Team Reasoning and Collective Intentionality

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Different versions of the idea that individualism about agency is the root of standard game theoretical puzzles have been defended by Regan 1980, Bacharach (Research in Economics 53: 117–147, 1999), Hurley (Behavioral and Brain Sciences 26: 264–265, 2003), Sugden (Philosophical Explorations 6(3):165–181, 2003), and Tuomela 2013, among others. While collectivistic game theorists like Michael Bacharach provide formal frameworks designed to avert some of the standard dilemmas, philosophers of collective action like Raimo Tuomela aim at substantive accounts of collective action that may explain how agents overcoming such social dilemmas would be motivated. This paper focuses on the conditions on collective action and intention that need to be fulfilled for Bacharach’s “team reasoning” to occur. Two influential approaches to collective action are related to the idea of team reasoning: Michael Bratman’s theory of shared intention and Raimo Tuomela’s theory of a we-mode of intending. I argue that neither captures the “agency transformation” that team reasoning requires. That might be an acceptable conclusion for Bratman but more problematic for Tuomela, who claims that Bacharach’s results support his theory. I sketch an alternative framework in which the perspectival element that is required for team reasoning - the ‘we-perspective’ - can be understood and functionally characterized in relation to the traditional distinction between mode and content of intentional states. I claim that the latter understanding of a collective perspective provides the right kind of philosophical background for team reasoning, and I discuss some implications in relation to Tuomela’s assumption that switching between individual and collective perspectives can be a matter of rational choice.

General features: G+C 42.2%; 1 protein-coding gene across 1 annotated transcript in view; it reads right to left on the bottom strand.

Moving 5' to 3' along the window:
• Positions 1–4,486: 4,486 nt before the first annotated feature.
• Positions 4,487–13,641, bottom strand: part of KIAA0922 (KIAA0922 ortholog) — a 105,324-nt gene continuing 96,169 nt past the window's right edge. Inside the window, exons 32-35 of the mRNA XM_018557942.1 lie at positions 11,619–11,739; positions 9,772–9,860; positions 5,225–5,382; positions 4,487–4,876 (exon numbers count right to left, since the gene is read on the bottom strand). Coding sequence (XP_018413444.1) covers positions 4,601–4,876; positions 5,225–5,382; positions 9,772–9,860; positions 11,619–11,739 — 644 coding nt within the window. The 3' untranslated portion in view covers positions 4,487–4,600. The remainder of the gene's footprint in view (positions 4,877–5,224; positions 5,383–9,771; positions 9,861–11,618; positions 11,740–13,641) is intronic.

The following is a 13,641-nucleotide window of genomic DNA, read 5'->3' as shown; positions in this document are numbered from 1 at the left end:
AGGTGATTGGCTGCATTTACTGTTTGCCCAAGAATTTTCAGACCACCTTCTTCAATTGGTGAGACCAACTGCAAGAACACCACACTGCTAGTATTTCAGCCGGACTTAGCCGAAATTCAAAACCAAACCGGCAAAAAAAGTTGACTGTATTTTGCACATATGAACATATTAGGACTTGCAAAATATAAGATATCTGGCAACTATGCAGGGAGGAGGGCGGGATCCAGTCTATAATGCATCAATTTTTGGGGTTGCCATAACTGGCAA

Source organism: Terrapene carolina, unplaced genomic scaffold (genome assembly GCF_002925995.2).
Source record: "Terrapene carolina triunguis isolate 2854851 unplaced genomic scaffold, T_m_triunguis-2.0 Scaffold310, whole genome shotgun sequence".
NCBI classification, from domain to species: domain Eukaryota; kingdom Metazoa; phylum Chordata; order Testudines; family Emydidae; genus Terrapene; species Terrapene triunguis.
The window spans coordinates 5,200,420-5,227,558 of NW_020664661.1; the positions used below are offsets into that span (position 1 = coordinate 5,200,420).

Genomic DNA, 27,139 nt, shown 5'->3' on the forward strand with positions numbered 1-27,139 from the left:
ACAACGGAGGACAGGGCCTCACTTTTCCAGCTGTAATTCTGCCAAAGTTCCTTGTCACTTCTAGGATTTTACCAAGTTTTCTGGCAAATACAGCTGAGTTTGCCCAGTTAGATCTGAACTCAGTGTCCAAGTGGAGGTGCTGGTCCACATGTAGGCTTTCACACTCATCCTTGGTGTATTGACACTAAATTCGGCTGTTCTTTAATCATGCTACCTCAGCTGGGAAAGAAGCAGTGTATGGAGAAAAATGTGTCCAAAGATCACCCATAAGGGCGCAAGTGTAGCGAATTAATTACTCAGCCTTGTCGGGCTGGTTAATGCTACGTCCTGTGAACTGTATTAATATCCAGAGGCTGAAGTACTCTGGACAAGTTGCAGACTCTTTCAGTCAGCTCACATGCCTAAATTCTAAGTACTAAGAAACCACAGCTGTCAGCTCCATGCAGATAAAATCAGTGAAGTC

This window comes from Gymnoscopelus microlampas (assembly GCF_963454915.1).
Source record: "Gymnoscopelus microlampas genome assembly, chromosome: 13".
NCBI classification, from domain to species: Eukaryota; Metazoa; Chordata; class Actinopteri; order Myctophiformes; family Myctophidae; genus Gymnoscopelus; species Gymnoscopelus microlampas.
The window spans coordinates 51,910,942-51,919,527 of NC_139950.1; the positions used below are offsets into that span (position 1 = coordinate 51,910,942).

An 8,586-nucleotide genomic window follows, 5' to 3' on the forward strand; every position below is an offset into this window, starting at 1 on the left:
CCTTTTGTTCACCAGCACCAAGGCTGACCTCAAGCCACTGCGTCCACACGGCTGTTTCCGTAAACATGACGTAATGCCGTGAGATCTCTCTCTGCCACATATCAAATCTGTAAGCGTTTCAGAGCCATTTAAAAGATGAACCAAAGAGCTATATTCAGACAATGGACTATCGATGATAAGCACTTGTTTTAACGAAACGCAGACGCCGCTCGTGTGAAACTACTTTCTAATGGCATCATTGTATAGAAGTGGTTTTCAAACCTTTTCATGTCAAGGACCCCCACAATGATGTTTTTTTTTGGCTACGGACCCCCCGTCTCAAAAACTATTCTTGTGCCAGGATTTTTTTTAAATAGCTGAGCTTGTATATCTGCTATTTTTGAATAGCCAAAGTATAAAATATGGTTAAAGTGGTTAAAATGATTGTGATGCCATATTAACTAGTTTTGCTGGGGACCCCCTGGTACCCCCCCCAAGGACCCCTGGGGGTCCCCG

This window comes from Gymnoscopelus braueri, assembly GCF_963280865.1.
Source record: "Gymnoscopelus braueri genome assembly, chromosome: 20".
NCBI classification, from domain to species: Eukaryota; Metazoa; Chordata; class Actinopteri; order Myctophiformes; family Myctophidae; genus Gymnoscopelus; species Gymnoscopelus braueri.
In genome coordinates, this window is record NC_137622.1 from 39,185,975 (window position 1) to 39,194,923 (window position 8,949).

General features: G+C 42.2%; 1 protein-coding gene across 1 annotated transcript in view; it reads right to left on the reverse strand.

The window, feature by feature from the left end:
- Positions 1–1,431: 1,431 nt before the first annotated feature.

Research areas and keywords

Subject classification (UKÄ) – MANDATORY

  • Philosophy
  • Psychology (excluding Applied Psychology)
Original languageEnglish
Pages (from-to)199-218
Number of pages19
JournalReview of Philosophy and Psychology
Issue number2
Early online date2016
Publication statusPublished - 2017 Jun
Publication categoryResearch

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